Printing Basics – Designing For Print

CMYK. RGB. DPI. If these words confuse you at all, you’re not alone. Unlike a decade or two ago, most graphic designers are taught the fundamentals of digital design before they ever learn designing for print. At Ink Rebels, our goal is to make sure that your print job exceeds your expectations, and ships out when or before you expect it to! Starting with a couple of designing for print basics will help ensure this happens!


One of the most common issues we encounter with files? Incorrect color mode. It’s just one small setting in your Adobe product of choice, but it will mean some SERIOUS color shifting if you switch halfway through! When creating your new document, simply set your color mode to CMYK (also called four color process) as shown below. If you want to get extra-specific, feel free to set your color profile to CMYK U.S. Web Coated SWOP (V2), Ink Rebel’s color profile of choice. Unless you have specifically requested offset printing with Pantone values, if you send us a file that is not CMYK your order will be delayed and we will contact you with the option of resending it to us, or having us convert it for you. Keep in mind, there may be some color shift even using our prepress conversion tools.

File Resolution

If you’ve ever tried to print an image from Google Images results and wondered why the quality is so terrible, more than likely it has to do with a combination of factors: the resolution of the file, also referred to as DPI (dots per inch) and the dimensions. Whereas it’s standard for web images/graphics to be at around 75dpi, print usually requires a resolution of AT LEAST 200dpi, with 300DPI being ideal for most jobs. That said, we print files with 75DPI images all the time (even professional cameras put out 75DPI files) – but the images themselves need to have large enough dimensions! Just as with color modes, it’s best to start off with the correct document resolution (300DPI), insert your images and judge your element choice from there!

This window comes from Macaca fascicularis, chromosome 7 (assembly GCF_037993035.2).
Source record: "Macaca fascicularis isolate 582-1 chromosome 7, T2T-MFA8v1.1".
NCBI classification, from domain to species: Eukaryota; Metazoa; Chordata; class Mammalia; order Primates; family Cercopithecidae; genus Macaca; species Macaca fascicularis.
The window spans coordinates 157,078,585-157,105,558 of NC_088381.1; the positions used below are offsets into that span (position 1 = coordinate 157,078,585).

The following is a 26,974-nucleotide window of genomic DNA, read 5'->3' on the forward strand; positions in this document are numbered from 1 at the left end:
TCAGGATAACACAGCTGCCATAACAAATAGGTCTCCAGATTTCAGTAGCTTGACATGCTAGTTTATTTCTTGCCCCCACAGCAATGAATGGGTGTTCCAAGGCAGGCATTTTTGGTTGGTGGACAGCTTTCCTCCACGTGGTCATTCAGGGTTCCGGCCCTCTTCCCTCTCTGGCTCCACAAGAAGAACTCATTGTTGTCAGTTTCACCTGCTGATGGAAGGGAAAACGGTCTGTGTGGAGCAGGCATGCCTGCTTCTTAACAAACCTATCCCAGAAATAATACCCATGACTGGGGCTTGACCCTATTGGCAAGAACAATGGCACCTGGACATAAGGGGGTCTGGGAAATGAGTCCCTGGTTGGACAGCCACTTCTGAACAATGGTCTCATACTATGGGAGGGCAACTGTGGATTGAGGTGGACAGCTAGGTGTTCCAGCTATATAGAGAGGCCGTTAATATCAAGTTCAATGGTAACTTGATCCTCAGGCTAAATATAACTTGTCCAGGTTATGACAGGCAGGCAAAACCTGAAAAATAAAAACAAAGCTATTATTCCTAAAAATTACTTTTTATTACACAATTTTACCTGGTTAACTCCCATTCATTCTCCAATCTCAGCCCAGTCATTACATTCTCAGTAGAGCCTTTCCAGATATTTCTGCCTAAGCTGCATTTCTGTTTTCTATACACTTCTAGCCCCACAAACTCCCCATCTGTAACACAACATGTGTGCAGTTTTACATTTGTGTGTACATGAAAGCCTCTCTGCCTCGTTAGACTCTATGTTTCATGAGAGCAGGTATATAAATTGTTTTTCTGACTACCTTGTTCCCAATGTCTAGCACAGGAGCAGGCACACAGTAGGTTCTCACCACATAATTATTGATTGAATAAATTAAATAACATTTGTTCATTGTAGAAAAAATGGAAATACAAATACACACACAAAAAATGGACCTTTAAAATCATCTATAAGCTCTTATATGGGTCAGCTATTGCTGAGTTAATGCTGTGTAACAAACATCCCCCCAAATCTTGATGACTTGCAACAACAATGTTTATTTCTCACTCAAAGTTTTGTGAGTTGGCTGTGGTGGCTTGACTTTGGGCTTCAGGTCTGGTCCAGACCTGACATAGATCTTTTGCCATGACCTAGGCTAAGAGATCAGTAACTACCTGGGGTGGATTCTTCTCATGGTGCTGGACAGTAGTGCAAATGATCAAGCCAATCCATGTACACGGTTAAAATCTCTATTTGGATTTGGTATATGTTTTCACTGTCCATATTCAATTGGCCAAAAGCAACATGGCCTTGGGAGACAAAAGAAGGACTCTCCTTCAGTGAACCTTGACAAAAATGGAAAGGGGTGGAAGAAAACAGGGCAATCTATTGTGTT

Black is the new black

There is often a lot of confusion about black – there’s rich black, true black…it gets a little overwhelming at times. So we’re going to keep in REALLY simple. For black type (text), use CMYK values C:0 M:0 Y:0 K:100. For large solid black shapes, our Prepress department likes to use CMYK values C:40 M:30 Y:30 K:100. Is it a big deal if you don’t use rich black? Absolutely not. We don’t recommend using rich black for small type – there is no visible difference, it uses more ink and has been known to cause issues.
Offset: 40 30 30 100